“IN THIS SEPULCHRE
REST THE BONES OF A MAN
WHO WAS A LION BY NAME
AND STILL MORE SO BY NATURE”
The Epitaph of Juan Ponce
This tale begins on Easter Sunday in the year 1513
On a grand sailing ship of the gigantic Spanish Armada
As Juan Ponce gazed out at the new land he had just discovered
He joyously named it ‘The Place of Flowers’ – or ‘Pescua Florida’
As Ponce’s ship the Santiago sailed down the lush Florida coastline
He soon came upon an ancient city built high upon an ocean mound
It was inhabited by a mysterious society of native people called the Calusa
Known as ‘The Fierce Ones’ they didn’t like these foreigners lurking around
The Calusa soon launched an attack on Ponce’s ship
So he reluctantly sailed away back to his native Spain
And for eight long years Juan Ponce grew very restless
He was getting bored and his life was now far too plain
He had sailed with Columbus on his second voyage
He had conquered Puerto Rico for the Spanish King
Now the man called ‘The Lion’ grew extremely bored
When he heard an ancient tale that made his soul sing
He heard the legend of a crystal clear fresh water spring
To drink from it would gloriously give one instant youth
This aging man known as The Lion wanted to live forever
So he embarked on another voyage of discovery very soon
He heard this Fountain of Youth was in the Bahamas
Or perhaps in a mystical ancient land called Bimini
So this intrepid anxious conqueror set sail one last time
Now his aging heart and soul were truly filled with glee
He instructed his loyal crew to stop at each and every island
He eagerly searched for and drank from each and every spring
Then one day on an isolated atoll he met a mysterious native woman
And a great vision of Ponce de Leon’s destiny to him she would bring
She told Ponce that she knew exactly where this ancient ‘youth fountain’ was
She described it in exquisite detail which filled Juan Ponce with complete awe
She told him that it was here his destiny and his future would surely be fulfilled
So the rapidly aging Lion again eagerly set sail for his discovery Pescua Florida
On Florida’s southwest coast Ponce de Leon did meet his epic foretold destiny
But the fountain that flowed for him was shaded a deep dark gushing crimson red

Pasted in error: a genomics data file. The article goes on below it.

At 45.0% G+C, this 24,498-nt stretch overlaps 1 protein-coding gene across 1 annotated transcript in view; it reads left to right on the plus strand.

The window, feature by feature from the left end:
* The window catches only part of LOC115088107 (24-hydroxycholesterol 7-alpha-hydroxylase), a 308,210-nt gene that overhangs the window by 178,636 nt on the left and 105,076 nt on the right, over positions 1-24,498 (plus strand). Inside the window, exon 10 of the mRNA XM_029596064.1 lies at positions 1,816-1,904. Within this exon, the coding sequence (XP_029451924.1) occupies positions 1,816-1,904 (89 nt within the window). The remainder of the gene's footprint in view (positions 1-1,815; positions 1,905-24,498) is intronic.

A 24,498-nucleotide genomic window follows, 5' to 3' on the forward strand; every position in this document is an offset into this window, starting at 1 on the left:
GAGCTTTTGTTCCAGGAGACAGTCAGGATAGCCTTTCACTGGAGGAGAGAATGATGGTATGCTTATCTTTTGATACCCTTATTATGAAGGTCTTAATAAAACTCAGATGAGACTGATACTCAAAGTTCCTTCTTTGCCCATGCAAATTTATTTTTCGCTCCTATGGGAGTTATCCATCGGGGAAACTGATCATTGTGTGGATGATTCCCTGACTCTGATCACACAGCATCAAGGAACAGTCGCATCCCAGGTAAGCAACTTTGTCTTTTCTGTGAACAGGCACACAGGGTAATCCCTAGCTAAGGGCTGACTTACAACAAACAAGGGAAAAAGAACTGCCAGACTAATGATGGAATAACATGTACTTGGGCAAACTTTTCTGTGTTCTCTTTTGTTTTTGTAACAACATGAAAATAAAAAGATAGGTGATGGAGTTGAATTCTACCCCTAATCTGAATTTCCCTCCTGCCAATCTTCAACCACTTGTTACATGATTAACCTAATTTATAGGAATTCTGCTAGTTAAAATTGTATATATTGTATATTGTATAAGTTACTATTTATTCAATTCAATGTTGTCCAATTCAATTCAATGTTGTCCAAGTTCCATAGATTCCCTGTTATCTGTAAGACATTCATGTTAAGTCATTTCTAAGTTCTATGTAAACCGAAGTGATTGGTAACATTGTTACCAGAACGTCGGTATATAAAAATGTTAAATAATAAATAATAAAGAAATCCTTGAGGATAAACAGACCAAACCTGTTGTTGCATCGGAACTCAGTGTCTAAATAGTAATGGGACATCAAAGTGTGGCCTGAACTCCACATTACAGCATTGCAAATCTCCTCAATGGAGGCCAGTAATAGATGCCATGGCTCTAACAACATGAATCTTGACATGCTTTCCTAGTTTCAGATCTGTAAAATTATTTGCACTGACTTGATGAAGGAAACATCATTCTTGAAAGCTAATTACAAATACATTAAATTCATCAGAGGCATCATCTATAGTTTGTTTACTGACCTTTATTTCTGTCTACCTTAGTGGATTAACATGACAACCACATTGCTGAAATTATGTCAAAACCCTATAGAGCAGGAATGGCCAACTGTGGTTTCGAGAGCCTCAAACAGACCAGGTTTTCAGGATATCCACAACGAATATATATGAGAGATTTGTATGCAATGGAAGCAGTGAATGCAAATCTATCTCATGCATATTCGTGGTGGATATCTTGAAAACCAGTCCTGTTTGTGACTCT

The Fierce Ones had been patiently waiting in silent ambush for his expected return
And the jagged shell arrow that pierced his thigh soon rendered this bold old lion dead
©2005, Ed Kostro
Juan Ponce of Leon, Spain, credited with the discovery of Florida in 1513, died in Havana, Cuba in July 1521 from the mortal wound he had received on his second voyage to The Place of Flowers. His body is entombed in the Cathedral of San Juan, and the above epitaph marks his grave.
It’s said that the enjoyment of life had been an exquisite pleasure for Ponce de Leon, and that his desire to prolong his earthly existence was extremely intense. This desire also probably made him readily believe the intriguing tales told by Caribbean natives of crystal clear waters flowing from living springs in which he who drank would be instantly endowed with immortal youth and great beauty.
Many also believe that Ponce’s death at the hands of The Calusa tribe in Florida was fitting justice for his extremely cruel treatment of the native peoples on the island of Puerto Rico when he became its first Spanish Governor.
The Calusa were a mysterious civilization of ancients who had lived on the sandy shores of Florida’s southwest coast for centuries. Their population may have reached as many as 50,000 at one time, and they were described by the Spanish as a very fierce war-like race.
They built their homes on reed stilts and wove Palmetto leaves to fashion roofs; they fished for food on Florida’s coasts, bays, rivers, and waterways; and they were very knowledgeable sailors.
They were also known as ‘The Shell People’ since they utilized seashells for everything - weapons, utensils, jewelry, and ornaments for their sacred shrines. They also constructed enormous shell mounds off the Florida coast on which they built their cities and sacred temples.
One such shell mound site is Mound Key shown in the picture above. Its construction is made entirely of shells and clay, and this site is believed to have been their main city.
Archaeologists have excavated many of these ancient Calusa mounds to learn more about these intriguing people. Artifacts such as the mask and the Panther God statue shown above have also been found and are on display in Florida museums.
But what happened to them?
These ancient Florida natives died out in the late 1700s. Enemy tribes from Georgia and South Carolina began raiding their territory, and many of them were eventually captured and sold as slaves.
In addition, diseases such as smallpox and measles were brought into their area by the early Spanish and French explorers, and these diseases eventually wiped out entire Calusa villages.
It is now believed that the last remaining Calusa Indians sadly sailed away into the deep blue waters of the Caribbean forever when the Spanish turned Florida over to the British in 1763.